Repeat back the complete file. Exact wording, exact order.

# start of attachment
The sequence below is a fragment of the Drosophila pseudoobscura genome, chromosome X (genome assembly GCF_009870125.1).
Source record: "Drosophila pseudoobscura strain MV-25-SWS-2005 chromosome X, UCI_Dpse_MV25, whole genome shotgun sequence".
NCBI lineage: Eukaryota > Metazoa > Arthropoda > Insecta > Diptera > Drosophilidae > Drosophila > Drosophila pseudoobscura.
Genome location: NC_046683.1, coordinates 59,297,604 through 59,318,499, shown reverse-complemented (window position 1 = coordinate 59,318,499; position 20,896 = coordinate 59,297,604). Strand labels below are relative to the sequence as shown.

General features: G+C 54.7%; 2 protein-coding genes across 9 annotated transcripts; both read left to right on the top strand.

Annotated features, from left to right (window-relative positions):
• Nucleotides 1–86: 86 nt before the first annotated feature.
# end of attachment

The sequence below is a fragment of the Drosophila pseudoobscura genome, chromosome X (genome assembly GCF_009870125.1).
Source record: "Drosophila pseudoobscura strain MV-25-SWS-2005 chromosome X, UCI_Dpse_MV25, whole genome shotgun sequence".
NCBI lineage: Eukaryota > Metazoa > Arthropoda > Insecta > Diptera > Drosophilidae > Drosophila > Drosophila pseudoobscura.
Genome location: NC_046683.1, coordinates 59,297,604 through 59,318,499, shown reverse-complemented (window position 1 = coordinate 59,318,499; position 20,896 = coordinate 59,297,604). Strand labels below are relative to the sequence as shown.

General features: G+C 54.7%; 2 protein-coding genes across 9 annotated transcripts; both read left to right on the top strand.

Annotated features, from left to right (window-relative positions):
• Nucleotides 1–86: 86 nt before the first annotated feature.